And you won't be forced to wake up during the night, thinking about how you screwed up, and wondering just how much work it's going to be in the morning to take it all apart again.
I knew I wasn't going to get very much sewing done this weekend, what with one thing and another, so I decided to work on one substantial project. I think I'm one of about 10 sewists left on earth who haven't tackled the Jalie jeans yet, and it was time.
I'd already bought two different stretch denims, neither of which excited me all that much after I got them home. When I went to Joann's with Andrea the other week, I bought a piece of stretch denim that I still liked after I washed it.
Tracing off the pattern was no big deal, not after all the Burda tracing I've done. Now that I know what size I am, I'd be tempted to just cut the original pattern pieces out, but if I make these in a non-stretch, I'll have to go up a size, so let's just leave well enough alone, shall we?
I've made jeans before, from Ottobre. I liked them, they fit well, and the instructions were good. Same here, with Jalie. I think the fit is somewhat better on these, but I have to admit to liking Ottobre's instructions better. I got a better fly front with their instructions, and now I'll have to pull them out and compare to see where they differ, because I'm not completely thrilled with my zipper in these - the tab is visible at the top, so there's not enough of a flap over the zipper.
Easily fixed, but still.
I cut these out Friday, and worked on them Saturday and yesterday. I finished the jeans last night, and had Mario take pictures this a.m. The first three photos are from before I went back inside and took the jeans apart again.
I read a lot of pattern reviews for these jeans before starting in, but I basically decided to just go with the pattern as is (and the instructions) and see what I got out of it on the first go. Overall, I'm pretty happy - the fit is good, though it's easier to get a nice fit with stretch. It's what happens after you wear them all day that I worry about. Your butt's only going to sag so much in a non-stretch denim; with stretch, the floor's the limit.
One thing I did NOT like about the pattern is the waistband. They have you cut it on the bias. Stretch denim and then the additional stretch of bias? With no interfacing? Really?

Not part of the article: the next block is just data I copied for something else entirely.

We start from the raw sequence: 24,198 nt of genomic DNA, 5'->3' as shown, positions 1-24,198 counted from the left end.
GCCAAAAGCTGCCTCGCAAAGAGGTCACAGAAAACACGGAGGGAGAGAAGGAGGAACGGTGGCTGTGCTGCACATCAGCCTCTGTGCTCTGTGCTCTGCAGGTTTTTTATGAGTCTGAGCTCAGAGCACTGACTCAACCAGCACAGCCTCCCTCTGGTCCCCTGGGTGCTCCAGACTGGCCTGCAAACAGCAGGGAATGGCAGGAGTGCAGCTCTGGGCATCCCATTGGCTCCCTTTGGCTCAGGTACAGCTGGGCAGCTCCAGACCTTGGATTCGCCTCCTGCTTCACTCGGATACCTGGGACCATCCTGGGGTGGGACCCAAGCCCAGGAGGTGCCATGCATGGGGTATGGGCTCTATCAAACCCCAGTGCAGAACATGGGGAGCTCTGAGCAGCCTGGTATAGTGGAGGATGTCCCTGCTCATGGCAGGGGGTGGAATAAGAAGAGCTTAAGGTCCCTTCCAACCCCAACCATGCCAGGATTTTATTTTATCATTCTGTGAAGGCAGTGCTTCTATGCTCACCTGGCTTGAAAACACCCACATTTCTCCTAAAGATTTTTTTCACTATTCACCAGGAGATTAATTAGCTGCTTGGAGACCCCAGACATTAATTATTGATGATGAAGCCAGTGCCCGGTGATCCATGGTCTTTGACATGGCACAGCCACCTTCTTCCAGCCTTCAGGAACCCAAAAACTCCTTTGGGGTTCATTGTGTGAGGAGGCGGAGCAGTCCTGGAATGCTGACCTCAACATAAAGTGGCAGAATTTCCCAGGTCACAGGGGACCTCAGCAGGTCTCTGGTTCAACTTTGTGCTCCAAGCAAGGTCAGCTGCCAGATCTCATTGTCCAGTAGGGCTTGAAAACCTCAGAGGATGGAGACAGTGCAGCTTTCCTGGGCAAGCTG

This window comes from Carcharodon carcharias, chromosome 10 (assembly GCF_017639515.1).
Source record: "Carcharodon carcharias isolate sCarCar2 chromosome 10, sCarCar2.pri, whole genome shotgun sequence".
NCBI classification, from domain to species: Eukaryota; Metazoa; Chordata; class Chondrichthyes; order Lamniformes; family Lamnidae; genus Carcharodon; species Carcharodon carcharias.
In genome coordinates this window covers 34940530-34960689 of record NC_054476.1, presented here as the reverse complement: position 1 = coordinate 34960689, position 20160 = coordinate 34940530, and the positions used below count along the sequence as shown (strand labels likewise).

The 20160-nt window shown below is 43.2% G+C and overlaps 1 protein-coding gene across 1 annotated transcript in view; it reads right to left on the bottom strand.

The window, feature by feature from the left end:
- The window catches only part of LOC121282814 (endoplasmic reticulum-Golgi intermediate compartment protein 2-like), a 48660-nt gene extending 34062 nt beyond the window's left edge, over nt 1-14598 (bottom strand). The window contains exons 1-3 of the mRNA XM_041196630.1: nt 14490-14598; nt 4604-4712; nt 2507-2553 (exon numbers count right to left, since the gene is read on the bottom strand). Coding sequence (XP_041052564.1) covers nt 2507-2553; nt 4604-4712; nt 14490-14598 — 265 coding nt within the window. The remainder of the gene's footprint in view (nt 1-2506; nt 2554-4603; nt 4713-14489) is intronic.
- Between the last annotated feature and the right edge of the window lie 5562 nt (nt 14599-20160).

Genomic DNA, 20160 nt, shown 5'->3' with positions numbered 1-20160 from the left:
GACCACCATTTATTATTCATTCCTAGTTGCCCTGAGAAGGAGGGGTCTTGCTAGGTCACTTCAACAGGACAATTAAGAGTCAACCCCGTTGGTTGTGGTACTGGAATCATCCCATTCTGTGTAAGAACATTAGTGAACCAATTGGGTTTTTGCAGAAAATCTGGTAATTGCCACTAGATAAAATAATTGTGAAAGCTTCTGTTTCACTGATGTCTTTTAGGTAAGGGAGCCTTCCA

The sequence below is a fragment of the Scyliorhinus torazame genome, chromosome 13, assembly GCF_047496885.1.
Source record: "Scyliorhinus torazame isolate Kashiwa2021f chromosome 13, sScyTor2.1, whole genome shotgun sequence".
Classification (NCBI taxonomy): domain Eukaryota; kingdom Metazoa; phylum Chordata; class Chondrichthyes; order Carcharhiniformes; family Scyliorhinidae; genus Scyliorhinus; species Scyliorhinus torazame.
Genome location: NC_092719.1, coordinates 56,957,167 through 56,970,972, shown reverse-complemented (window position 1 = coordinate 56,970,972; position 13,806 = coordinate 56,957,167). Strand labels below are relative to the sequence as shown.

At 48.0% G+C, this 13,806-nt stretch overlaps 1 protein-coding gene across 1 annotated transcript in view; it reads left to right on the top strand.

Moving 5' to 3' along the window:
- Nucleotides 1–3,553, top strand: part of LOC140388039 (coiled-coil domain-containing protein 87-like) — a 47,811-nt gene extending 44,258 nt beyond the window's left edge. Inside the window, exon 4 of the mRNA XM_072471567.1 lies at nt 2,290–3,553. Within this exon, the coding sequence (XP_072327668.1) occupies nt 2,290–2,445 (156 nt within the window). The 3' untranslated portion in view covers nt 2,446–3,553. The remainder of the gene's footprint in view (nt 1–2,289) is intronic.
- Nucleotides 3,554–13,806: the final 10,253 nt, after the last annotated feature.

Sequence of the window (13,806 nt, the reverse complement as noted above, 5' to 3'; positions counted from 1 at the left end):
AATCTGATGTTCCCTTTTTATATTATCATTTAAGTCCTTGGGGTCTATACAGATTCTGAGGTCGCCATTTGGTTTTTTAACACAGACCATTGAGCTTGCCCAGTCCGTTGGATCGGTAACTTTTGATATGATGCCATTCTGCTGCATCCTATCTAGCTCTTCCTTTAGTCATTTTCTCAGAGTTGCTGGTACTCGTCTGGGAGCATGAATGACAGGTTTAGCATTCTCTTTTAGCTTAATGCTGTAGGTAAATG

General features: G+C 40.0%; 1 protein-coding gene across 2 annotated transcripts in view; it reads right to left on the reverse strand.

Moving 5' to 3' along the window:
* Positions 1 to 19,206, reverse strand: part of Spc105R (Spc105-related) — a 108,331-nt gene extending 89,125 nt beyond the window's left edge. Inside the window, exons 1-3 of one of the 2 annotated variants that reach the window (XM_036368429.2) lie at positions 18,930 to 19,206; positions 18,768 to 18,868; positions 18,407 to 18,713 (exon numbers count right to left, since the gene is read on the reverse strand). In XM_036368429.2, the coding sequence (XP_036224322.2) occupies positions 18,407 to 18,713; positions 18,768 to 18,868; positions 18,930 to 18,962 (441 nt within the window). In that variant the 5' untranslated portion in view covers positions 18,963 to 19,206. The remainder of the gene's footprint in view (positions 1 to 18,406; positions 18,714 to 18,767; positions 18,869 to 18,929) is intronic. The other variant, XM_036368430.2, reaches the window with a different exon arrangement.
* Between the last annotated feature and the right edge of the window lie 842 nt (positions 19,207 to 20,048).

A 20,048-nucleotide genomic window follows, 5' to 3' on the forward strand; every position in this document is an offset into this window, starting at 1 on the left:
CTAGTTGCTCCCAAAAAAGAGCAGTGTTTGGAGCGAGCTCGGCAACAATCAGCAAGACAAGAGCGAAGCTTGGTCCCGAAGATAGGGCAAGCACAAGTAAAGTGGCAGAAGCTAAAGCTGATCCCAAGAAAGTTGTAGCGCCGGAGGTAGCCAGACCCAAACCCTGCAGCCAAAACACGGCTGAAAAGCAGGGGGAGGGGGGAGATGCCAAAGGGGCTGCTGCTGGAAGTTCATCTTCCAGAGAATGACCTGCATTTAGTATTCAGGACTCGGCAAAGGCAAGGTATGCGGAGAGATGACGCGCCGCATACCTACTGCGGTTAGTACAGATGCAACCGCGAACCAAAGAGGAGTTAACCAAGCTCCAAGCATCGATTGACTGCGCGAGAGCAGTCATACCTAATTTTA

I gave it a shot. As you can see in the first closeup, the waistband pulls - on the bias. It also folds over the button, and the buttonhole is stretching out from lack of interfacing.
When I finished them last night, I thought they were good enough. I don't wear my tops tucked in anyway, and I knew what I would change for next time. I was okay with the result.
Except I wasn't. I woke up at least twice during the night, thinking about that waistband. After having him take the pictures this a.m., I came back inside and retreated to the workroom with a large black coffee and my seam ripper and took off the band and made a new one.
Since my denim was stretch, I had to cut the band on the lengthwise grain to get no stretch in my new waistband. I cut it longer than the pattern piece, just in case I needed some extra. I used a light-weight interfacing, with an extra layer in the button and buttonhole area.
Sewed it all back together, topstitched, hammered the button into place and tried them on again. Much better this time. As you can see from the second photo, any issue of the jeans not fitting at the waist now is more body-related than clothing related. I can cope with that - I can't change the shape of my body, at least not in an hour and using only a seam ripper.
All in all, the Jalie jeans pattern is not the sewing epiphany it's seemed to be for so many people. Which is not to say I won't make it again, but I know what I'll do differently next time.